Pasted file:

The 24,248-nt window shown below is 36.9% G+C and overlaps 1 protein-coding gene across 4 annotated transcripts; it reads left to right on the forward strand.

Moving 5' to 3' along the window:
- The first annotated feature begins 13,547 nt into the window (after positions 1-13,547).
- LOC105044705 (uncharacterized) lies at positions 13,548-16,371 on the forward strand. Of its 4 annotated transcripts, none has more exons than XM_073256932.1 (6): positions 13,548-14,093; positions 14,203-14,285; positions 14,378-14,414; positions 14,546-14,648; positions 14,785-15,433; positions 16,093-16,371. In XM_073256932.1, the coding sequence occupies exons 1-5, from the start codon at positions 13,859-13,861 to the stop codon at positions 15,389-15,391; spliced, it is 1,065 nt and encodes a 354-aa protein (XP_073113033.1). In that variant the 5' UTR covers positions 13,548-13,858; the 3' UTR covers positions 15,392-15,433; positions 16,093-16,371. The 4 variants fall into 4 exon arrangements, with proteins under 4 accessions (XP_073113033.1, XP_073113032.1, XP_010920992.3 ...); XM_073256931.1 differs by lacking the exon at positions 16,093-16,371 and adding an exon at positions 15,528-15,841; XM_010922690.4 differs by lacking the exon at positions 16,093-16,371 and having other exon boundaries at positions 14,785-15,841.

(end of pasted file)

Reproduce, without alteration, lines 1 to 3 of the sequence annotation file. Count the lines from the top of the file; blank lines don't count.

The 24,248-nt window shown below is 36.9% G+C and overlaps 1 protein-coding gene across 4 annotated transcripts; it reads left to right on the forward strand.

Moving 5' to 3' along the window:
- The first annotated feature begins 13,547 nt into the window (after positions 1-13,547).